Yoga therapy for youth with autism

By Kimberly A. Searl

Introducing youth who have high-functioning autism spectrum disorder (ASD) to yoga therapy is an especially fulfilling part of my job. I think you’ll enjoy the story of one client in particular, as his experience really showcases how the practices can support ASD symptoms such as behavioral deficits, anxiety, and a lack of social connection. 

Nick’s story

When I first met him, Nick* was still in junior high school and needed to attend his one-to-one yoga therapy sessions with a parent in the room. He made minimal eye contact with me, asked rapid-fire questions, and sometimes threw yoga blocks and straps when he was frustrated. 

We’ve now been meeting once a week for 3 years. Nick has progressed to getting dropped off at the sidewalk, confidently walking into the studio, and talking with other clients while he finds his way to his mat and prepares for practice. We have had individual discussions about breath, relationships, Indian culture, life cycles, and bus routes, to name just a few of his favorite topics. He has gone from being able to tolerate 3 minutes of stillness in meditation to enjoying 10 minutes of silence in meditation. He practices and likes a number of physical yoga exercises, or asana, especially using a headstand chair to go upside down.

Nick’s mother offered her perspective, sharing how it was 

“interesting to see him respond to something new. The benefits that yoga can bring to him with regard to his anxiety, motion, strength, etc.—it is something I had never thought of. I see yoga as a therapeutic activity. Something he can do daily on his own. … I had no idea of the benefits of yoga, and I look forward to what this might mean for him in his development.”

Nick himself said,

“I liked [yoga therapy]; it helped me a lot. I learned new things. Meditation was my favorite. I felt relaxed after it. Breathing made me calm down. I always felt happy when I left yoga. When I couldn’t sleep one time, I thought of meditation to help me. I practice asana with my mom and sister.”

The therapeutic yoga community is an inclusive one where there are no penalties for doing things differently from others. In time, attending specialized group yoga classes can offer youth with ASD a safe environment where they can feel supported and interact without fear of failure, boosting confidence and self-esteem.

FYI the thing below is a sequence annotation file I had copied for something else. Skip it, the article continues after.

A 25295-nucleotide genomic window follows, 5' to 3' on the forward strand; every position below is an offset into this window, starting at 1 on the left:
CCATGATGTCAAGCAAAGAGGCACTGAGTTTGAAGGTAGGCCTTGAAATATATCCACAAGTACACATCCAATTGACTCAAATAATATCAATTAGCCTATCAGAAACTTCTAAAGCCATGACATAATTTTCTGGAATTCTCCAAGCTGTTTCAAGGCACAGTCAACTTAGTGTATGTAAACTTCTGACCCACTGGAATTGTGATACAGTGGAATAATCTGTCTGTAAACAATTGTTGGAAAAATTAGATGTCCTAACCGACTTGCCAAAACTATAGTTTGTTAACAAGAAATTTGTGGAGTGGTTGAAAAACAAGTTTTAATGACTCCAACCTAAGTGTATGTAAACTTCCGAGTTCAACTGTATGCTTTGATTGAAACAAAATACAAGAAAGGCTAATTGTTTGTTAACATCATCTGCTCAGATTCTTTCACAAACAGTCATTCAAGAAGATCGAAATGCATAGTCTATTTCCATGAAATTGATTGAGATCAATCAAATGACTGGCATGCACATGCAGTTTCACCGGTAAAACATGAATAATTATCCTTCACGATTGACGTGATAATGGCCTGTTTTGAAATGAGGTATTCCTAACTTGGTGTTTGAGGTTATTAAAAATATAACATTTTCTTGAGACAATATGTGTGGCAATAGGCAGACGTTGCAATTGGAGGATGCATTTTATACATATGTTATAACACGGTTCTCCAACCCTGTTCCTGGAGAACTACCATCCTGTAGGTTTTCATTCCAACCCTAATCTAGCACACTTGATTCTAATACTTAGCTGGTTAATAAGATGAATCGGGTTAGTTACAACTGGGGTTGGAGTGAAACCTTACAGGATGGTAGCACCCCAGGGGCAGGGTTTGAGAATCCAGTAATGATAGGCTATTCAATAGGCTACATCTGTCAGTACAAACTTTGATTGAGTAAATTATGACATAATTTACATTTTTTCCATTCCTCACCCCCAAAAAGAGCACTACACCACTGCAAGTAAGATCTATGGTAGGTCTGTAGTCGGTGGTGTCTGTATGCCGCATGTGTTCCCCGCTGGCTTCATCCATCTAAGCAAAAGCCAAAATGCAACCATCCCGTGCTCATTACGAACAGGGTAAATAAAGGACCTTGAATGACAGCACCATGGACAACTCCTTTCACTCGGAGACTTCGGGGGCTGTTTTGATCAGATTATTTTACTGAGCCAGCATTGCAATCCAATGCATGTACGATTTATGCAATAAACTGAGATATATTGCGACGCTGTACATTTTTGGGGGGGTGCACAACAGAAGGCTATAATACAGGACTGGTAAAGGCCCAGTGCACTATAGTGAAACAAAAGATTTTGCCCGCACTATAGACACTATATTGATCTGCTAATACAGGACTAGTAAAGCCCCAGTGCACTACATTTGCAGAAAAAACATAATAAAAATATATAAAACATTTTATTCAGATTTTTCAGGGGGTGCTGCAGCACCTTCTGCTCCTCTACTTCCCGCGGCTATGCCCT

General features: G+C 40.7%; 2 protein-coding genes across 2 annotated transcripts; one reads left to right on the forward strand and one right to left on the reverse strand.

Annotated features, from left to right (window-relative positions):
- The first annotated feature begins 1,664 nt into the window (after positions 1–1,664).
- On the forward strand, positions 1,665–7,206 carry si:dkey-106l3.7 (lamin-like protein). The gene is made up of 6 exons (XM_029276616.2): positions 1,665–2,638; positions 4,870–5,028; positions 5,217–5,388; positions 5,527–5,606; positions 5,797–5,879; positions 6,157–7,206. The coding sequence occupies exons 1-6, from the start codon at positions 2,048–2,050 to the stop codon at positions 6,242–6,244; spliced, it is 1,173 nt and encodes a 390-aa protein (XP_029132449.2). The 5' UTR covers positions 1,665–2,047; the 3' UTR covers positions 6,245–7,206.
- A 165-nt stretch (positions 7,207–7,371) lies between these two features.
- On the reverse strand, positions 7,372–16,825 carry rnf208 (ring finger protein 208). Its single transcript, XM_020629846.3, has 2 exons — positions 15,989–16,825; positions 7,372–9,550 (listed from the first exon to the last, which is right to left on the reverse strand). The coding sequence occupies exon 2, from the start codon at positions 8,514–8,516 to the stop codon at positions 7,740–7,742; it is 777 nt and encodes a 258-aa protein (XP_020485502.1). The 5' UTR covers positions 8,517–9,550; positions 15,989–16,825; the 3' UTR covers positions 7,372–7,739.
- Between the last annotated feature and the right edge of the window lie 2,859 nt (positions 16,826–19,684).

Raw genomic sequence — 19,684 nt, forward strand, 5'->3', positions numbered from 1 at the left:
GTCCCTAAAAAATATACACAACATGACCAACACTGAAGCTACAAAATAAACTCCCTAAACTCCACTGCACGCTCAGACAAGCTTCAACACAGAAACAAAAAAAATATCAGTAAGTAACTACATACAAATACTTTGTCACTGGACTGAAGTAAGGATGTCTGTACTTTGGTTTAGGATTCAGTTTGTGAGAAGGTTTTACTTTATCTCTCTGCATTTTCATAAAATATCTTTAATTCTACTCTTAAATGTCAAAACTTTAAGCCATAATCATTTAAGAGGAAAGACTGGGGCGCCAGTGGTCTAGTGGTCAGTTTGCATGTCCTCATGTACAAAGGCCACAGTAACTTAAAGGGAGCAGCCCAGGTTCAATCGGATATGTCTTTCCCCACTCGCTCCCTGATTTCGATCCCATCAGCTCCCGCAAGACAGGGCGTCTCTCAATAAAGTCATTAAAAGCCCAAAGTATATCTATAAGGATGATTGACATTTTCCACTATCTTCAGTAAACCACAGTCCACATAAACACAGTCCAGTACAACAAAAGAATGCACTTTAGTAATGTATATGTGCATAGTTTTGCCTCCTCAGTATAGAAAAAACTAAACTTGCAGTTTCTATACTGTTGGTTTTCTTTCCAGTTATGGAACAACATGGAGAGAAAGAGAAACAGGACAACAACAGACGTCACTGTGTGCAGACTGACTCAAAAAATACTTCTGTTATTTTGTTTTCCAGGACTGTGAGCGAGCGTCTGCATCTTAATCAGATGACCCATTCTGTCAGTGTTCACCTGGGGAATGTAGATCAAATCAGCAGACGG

Autism issues, yoga therapy supports

The term autism was coined in 1908 by Eugen Bleuler. In 1943, child psychiatrist Leo Kanner defined autism in children as a lack of social interest. (Learn more about ASD, which is estimated to come with a lifetime caregiving cost of $2.4 million.)

In young adults with ASD, symptoms may include significant problems developing nonverbal communication skills; establishing friendships with children of the same age; and sharing enjoyment, interests, or achievements with other people. Sensory-processing deficits may contribute to the lack of socialization and connection with others and are proposed to be correlated with low vagal tone. (Tone of the vagus nerve is related to the health of the parasympathetic, or rest-and-digest, functions of our nervous systems.) Yoga interventions have been found to help with vagal tone and anxiety in ASD and to benefit self-regulation for psychological health. Increasing tolerance to new stimuli is an essential component of improving function in everyday life for those with ASD.

Yoga therapy can be offered in a quiet and safe environment to prevent sensory overloading and allow for exploration of tolerance on the client’s own schedule. As a multimodal movement therapy, it is independent of language skills or cognitive abilities. It allows the child a sense of control and choice—unlike a school environment, in which they are told what to do and how to act all day, likely with little or no movement for prolonged periods. 

As sessions progress, the yoga therapist can begin to take cues from the client. When they are bored, for example, they may be encouraged to choose the sequence of each category of the session. This could include the order of the asana, the breath techniques practiced, and the position they want to be in for meditation (back, belly, side; with a comforting weight or without). This allows youth with ASD autonomy in their care plan. On a physical level, yoga therapy can teach the use of one’s own body weight to build strength. 

It has been both intriguing and rewarding to watch Nick’s development and to observe the effects of regular yoga therapy on well-being. Nick’s progress is a testament to how individualized yoga therapy practices promote self-agency and facilitate healing on all levels of the biopsychosocial-spiritual model.

In her Michigan private practice, Kimberly A. Searl, MS, C-IAYT, works with clients on the autism spectrum as well as those with chronic pain and trauma. She also offers school-based mindfulness training. Find her on Instagram, Facebook, and the TEDx stage.


*Name has been changed to protect the client’s privacy.